Here’s a brief look at the winning companies and what they do.

Hapara (First place, Best Administrative and Engagement App)

Hapara, based in Palo Alto, Calif., optimizes Google Apps for schools by structuring Google Apps around classes and students.

LiveSchool (Second place, Best Administrative and Engagement App)

LiveSchool, based in Nashville, Tenn., allows teachers and administrators to record student behavior and manage numerous daily tasks, including attendance, participation, hallway monitoring, and assignment tracking.

KnowRe (First place, Best Instructional App)

KnowRe, based in New York City, assesses an individual’s strengths and weaknesses, personalizes a curriculum for each student’s focus areas adn engages students through game-like features, attractive graphics and social learning.

Mathalicious (Second place, Best Instructional App)

Mathalicious, based in Charlottesville, Va., helps creates lessons for educators that are aligned to Common Core standards through real-world topics and challenge students to think critically about the world.

What's Your Education Story?

As the 2018 school year begins, join us for storytelling from Indianapolis educators

PHOTO: Dylan Peers McCoy/Chalkbeat
Sarah TeKolste, right, and Lori Jenkins at a Teacher Story Slam, in April.

In partnership with Teachers Lounge Indy, Chalkbeat is hosting another teacher story slam this fall featuring educators from across the city.

Over the past couple of years, Chalkbeat has brought readers personal stories from teachers and students through the events. Some of our favorites touched on how a teacher won the trust of her most skeptical student, why another teacher decided to come out to his students, and one educator’s call to ramp up the number of students pursuing a college education.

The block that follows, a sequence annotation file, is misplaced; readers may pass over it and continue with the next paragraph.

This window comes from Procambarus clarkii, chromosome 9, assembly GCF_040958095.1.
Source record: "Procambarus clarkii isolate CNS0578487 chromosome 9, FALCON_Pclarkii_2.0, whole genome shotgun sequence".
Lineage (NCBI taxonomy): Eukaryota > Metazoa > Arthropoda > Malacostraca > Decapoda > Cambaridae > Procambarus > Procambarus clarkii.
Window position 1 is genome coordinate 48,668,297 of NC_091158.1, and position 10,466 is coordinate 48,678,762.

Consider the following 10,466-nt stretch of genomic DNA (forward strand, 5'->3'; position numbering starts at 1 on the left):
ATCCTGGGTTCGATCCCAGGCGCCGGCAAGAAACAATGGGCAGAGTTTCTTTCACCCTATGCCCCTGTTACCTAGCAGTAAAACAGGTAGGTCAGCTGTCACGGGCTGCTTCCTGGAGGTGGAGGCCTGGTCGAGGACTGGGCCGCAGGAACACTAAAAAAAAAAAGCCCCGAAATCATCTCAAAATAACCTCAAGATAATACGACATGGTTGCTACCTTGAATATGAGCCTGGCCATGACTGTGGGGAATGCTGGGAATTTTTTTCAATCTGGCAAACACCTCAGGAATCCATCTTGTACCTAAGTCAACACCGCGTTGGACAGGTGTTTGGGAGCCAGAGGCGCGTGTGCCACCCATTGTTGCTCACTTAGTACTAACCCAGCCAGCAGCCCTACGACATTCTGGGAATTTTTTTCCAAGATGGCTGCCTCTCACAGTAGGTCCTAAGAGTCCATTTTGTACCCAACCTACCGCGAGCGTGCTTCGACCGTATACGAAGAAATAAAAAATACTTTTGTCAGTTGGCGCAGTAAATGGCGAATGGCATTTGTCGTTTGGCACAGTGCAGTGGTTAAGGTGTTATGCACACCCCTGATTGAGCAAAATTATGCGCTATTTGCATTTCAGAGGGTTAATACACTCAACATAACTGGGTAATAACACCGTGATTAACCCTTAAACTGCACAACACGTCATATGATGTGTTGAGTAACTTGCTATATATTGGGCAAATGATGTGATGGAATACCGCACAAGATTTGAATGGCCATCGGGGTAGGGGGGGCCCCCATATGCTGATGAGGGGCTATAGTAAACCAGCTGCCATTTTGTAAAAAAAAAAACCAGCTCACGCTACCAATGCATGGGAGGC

The event, 5:30 p.m. Thursday, Sept. 13, is free and open to the public — please RSVP here.

Event details:

5:30 p.m. to 7:30 p.m.
Thursday, Sept. 13, 2018
Tube Factory artspace
1125 Cruft St., Indianapolis, IN 46203
Get tickets here and find more on Facebook

More in What's Your Education Story?

School safety

Hiring more security officers in Memphis after school shootings could have unintended consequences

PHOTO: Jahi Chikwendiu/The Washington Post/Getty Images

Tennessee’s largest district, Shelby County Schools, is slated to add more school resource officers under the proposed budget for next school year.

Superintendent Dorsey Hopson earmarked $2 million to hire 30 school resource officers in addition to the 98 already in some of its 150-plus schools. The school board is scheduled to vote on the budget Tuesday.

But an increase in law enforcement officers could have unintended consequences.

A new state law that bans local governments from refusing to cooperate with federal immigration officials could put school resource officers in an awkward position.